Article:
Thyroid dysfunction following bone marrow transplantation using hyperfractionated radiation

F. Boulad, M. Bromley, P. Black, G. Heller, K. Sarafoglou, A. Gillio, E. Papadopoulos, C. Sklar

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107 Scopus citations


Thyroid dysfunction has been reported following single dose and fractionated radiation in the context of bone marrow transplantation (BMT). Limited data are available regarding this complication following hyperfractionated radiation. We undertook a retrospective analysis of thyroid function in 150 patients who received BMT at our institution, and who were alive and disease-free for at least 1 year after transplant. There were 100 pediatric patients and 50 adult patients, with a median follow-up of 6.2 years for the whole group. These patients had acute (n = 91) or chronic leukemias (n = 36), severe aplastic anemia (n = 18) or immunodeficiency disorders (n = 5). The majority of the patients received radiation-based cytoreductive regimens including 129 patients who received hyperfractionated total body irradiation (TBI) to a total dose of 1375 cGy or 1500 cGy and 10 patients who received total lymphoid irradiation (TLI) to a total dose of 600 cGy. Twenty two patients of the cohort of 150 patients (14.7%) and 21 of the 139 patients (15.1%) who received hyperfractionated radiation were found to have developed hypothyroidism, 11-88 months after transplant (median 49 months). Eight patients had received 1375 cGy and 12 patients 1500 cGy TBI, while one patient was treated with 600 cGy TLI and one patient was treated with chemotherapy only (busulfan and cyclophosphamide). Three patients had primary thyroid failure with an elevated TSH and a low T4 index, while 19 patients had compensated hypothyroidism with an elevated TSH but a normal T4 index. Six of eight patients with untreated compensated hypothyroidism recovered spontaneously. Statistical analysis revealed no significant difference in the incidence of thyroid dysfunction at 6 years after transplant for any of the following risk factors: age, sex, diagnosis, dose of TBI, type of BMT or the presence or absence of chronic GVHD. In summary, we observed primary hypothyroidism in 15.1% of patients following BMT using hyperfractionated radiation, which is lower than that described after a single dose, but comparable to that associated with fractionated irradiation.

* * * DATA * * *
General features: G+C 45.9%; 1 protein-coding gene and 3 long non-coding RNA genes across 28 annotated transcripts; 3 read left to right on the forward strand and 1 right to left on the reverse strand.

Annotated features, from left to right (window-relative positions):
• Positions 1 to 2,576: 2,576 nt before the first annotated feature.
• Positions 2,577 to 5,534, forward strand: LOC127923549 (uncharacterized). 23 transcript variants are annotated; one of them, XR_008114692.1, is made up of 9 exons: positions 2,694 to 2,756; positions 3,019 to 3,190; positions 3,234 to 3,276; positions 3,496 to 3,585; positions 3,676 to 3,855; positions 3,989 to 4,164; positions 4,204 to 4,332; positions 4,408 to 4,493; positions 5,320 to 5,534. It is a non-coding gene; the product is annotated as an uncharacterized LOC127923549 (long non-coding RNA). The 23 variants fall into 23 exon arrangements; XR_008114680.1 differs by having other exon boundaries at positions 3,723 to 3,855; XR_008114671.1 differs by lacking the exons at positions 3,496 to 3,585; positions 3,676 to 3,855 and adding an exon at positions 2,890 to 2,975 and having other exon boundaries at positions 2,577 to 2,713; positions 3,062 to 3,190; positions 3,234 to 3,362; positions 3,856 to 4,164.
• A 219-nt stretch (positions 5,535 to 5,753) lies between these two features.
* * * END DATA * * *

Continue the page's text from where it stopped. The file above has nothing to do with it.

Original languageEnglish (US)
Pages (from-to)71-76
Number of pages6
JournalBone Marrow Transplantation
Issue number1
StatePublished - Jan 1 1995


  • BMT
  • Hyperfractionated radiation
  • Thyroid dysfunction


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